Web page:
Traffic Court - How I fought my speeding ticket in court
On October 8th, 2002, I was pulled over for speeding on a downtown street in Sacramento.
It was 8pm and I was zooming south on 12th street where it enters downtown from highway 160. As I crossed C Street, I spotted two motorcycle cops waiting at the intersection, watching me cruise by.
My theory and behavior has changed in the last few years: When I was caught speeding in the past, I used to continue at the same rate of speed, not wanting to show my brake lights for fear that I would be "admitting wrongdoing" by slowing down. Sometime around 4 years ago I changed tactics, deciding that it was better to react to the presence of a police officer than it was to ignore (or appear to ignore) him or her.
What I am trying to say is that when I saw the cops, I hit the brakes, which had the unfortunate effect of making an ERT! ERT! skidding noise as I crossed in front of them.
Damn. One policeman behind me on a motorcycle.
Red lights on and I pulled onto a side street and shut the car off.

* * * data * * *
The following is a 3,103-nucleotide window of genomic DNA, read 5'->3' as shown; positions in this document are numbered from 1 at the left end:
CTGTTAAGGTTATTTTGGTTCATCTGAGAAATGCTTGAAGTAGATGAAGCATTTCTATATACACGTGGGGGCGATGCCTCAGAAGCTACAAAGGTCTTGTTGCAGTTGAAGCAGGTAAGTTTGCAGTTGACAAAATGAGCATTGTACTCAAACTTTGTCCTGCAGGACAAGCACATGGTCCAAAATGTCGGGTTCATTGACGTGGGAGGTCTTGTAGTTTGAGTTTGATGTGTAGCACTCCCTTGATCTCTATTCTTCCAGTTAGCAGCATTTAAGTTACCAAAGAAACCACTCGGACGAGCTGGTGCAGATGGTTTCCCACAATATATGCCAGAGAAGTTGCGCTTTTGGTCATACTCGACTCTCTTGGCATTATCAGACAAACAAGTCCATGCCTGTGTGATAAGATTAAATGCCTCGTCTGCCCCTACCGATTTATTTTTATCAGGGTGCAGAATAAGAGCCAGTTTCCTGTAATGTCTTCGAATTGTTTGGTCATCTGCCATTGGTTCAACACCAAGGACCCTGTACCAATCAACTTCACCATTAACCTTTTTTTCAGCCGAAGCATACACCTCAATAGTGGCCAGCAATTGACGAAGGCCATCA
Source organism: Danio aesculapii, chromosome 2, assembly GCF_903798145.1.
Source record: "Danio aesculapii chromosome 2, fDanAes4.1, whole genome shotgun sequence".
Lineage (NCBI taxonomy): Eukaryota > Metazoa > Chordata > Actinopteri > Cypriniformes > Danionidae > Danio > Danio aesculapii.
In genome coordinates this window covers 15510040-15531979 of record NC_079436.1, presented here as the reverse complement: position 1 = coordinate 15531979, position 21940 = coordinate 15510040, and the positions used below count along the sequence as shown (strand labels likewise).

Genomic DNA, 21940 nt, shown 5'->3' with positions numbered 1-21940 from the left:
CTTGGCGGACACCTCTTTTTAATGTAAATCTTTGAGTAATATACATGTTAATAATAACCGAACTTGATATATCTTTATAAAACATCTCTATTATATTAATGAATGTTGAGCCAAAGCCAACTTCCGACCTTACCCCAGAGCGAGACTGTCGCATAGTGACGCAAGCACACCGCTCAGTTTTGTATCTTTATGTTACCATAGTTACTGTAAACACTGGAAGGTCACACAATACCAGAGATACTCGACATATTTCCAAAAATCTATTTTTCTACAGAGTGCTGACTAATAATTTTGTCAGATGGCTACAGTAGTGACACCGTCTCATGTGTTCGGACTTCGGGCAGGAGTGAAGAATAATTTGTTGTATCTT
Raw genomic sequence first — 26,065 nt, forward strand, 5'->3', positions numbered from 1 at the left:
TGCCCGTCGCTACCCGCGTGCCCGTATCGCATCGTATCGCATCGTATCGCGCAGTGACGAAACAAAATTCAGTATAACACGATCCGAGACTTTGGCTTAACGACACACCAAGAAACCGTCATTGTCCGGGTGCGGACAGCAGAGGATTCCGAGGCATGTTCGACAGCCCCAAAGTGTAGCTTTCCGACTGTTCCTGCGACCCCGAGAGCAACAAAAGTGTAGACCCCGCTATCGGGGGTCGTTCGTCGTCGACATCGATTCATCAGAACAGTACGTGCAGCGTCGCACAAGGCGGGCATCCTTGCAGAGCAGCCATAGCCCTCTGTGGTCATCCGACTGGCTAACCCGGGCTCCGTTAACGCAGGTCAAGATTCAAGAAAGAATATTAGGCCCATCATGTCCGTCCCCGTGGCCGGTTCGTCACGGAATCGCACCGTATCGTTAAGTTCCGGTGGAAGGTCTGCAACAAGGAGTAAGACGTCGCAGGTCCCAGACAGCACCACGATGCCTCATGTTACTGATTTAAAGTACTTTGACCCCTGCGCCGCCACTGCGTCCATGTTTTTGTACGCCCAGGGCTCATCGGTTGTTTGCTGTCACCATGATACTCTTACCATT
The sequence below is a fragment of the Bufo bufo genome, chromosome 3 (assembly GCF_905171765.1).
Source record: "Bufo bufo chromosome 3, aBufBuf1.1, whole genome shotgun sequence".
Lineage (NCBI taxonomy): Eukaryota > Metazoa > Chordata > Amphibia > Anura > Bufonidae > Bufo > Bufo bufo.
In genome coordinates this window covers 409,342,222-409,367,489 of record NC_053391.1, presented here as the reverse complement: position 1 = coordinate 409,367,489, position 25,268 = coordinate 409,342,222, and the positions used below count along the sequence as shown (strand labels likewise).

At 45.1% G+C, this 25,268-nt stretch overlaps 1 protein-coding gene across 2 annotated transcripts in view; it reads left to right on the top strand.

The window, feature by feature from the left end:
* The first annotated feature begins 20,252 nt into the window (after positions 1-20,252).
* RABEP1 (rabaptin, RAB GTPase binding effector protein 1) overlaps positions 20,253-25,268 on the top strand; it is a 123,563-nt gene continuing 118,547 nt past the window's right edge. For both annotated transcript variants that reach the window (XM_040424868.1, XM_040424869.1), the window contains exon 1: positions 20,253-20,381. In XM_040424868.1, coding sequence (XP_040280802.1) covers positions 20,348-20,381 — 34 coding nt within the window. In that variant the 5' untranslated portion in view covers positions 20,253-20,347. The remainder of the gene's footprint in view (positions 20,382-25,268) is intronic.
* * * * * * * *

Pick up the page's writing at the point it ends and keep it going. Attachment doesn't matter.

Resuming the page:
He came up to the window and asked for my license and registration. I handed them over and asked him if he was writing me up for the speeding or for the skidding.
"The speeding", he answered. I got a ticket for 22350 (basic speed law) and for 16028A (proof of insurance required). I have insurance, but I didn't have the appropriate papers in the car to prove it. I had my Triple A card, but it was the plastic auto club card, not the square of paper that proves I have insurance with them.
The ticket had little squares for speed approx., pr/max spd, veh. lmt, safe, and radar. The officer filled it out showing I was traveling about 45mph in a 30mph pr/max spd, veh. lmt, safe zone. This was backed up by a 44mph radar reading.
A speeding ticket is a notice to appear in court. When you sign the bottom, you are promising to appear in court on or before the date and time shown. I signed the bottom and Voila! I had a court date.
The court date was November 5th, so I marked my calendar. Missing court